somber, dana44, gforce2002 and 3 others like this.
  4. Nuts&Bolts

    Nuts&Bolts Member

    Joined:
    Jan 27, 2020
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    1
    Glad I'm not the only one who doesn't think much of Doug - he seems to be quite keen on bandwagoning. I have also to say that I find his delivery very irritating; he seems to lack any sense of humour, and treats minor faults and flaws as if they're the end of the world.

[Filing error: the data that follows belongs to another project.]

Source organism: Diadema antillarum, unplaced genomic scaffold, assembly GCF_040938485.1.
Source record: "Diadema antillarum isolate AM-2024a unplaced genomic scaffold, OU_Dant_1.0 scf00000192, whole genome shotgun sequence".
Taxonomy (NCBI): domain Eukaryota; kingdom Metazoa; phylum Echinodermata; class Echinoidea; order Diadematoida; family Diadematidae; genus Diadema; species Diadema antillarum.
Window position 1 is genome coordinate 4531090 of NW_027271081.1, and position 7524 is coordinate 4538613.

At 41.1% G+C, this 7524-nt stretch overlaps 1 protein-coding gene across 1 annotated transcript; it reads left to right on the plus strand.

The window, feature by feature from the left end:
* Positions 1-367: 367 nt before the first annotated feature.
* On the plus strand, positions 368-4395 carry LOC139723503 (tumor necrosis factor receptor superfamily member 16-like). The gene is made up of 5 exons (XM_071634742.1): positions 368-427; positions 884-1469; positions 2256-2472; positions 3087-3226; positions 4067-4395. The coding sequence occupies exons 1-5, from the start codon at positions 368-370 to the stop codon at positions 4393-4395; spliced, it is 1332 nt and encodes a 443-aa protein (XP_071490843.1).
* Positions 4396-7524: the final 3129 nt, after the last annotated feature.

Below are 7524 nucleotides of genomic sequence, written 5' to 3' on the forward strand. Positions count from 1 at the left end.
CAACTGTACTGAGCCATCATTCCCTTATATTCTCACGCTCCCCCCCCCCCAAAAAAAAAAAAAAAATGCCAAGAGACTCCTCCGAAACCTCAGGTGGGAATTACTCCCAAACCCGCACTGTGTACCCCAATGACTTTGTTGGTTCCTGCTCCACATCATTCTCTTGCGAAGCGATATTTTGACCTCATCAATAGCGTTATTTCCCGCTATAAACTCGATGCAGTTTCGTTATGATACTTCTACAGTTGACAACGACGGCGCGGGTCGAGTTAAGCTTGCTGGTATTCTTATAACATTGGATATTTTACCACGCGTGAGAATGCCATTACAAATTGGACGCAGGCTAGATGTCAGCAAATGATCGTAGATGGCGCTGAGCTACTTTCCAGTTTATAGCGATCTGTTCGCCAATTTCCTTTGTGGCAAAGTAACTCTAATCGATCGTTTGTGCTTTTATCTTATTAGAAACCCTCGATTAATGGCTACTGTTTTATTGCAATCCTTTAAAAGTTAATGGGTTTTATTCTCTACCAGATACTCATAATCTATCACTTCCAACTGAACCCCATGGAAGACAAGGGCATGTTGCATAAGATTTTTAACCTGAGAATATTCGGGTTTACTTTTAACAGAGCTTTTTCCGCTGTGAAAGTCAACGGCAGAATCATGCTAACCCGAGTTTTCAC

Can't complain about reliability on mine ('02 manual with the 2L); she's just gone into the works to have her clutch hydraulics replaced wholesale. It's costing me £500 or so, but considering they've been in there since she left Toluca and the fluid's the colour of brown ale, I'm impressed. A surprising amount of the car is original, actually; she seems pretty solidly built to me. There are definitely weak points (the front suspension really hates twisty British roads, especially now they have lots of potholes), but overall, for a nearly 20-year-old car, she's held up pretty well. I'm especially impressed by the lack of corrosion on the bodywork. Have to say though, that my folks' '05 Toyota has needed almost no work on it in ten years; my PT, by contrast, has had to have the front wishbones and drop-links done, the rear shocks replaced, an ABS sensor replaced, two new sets of track rods, and three sets of welding on her sills, and that's having done 15,000 miles fewer. The quality difference is definitely there.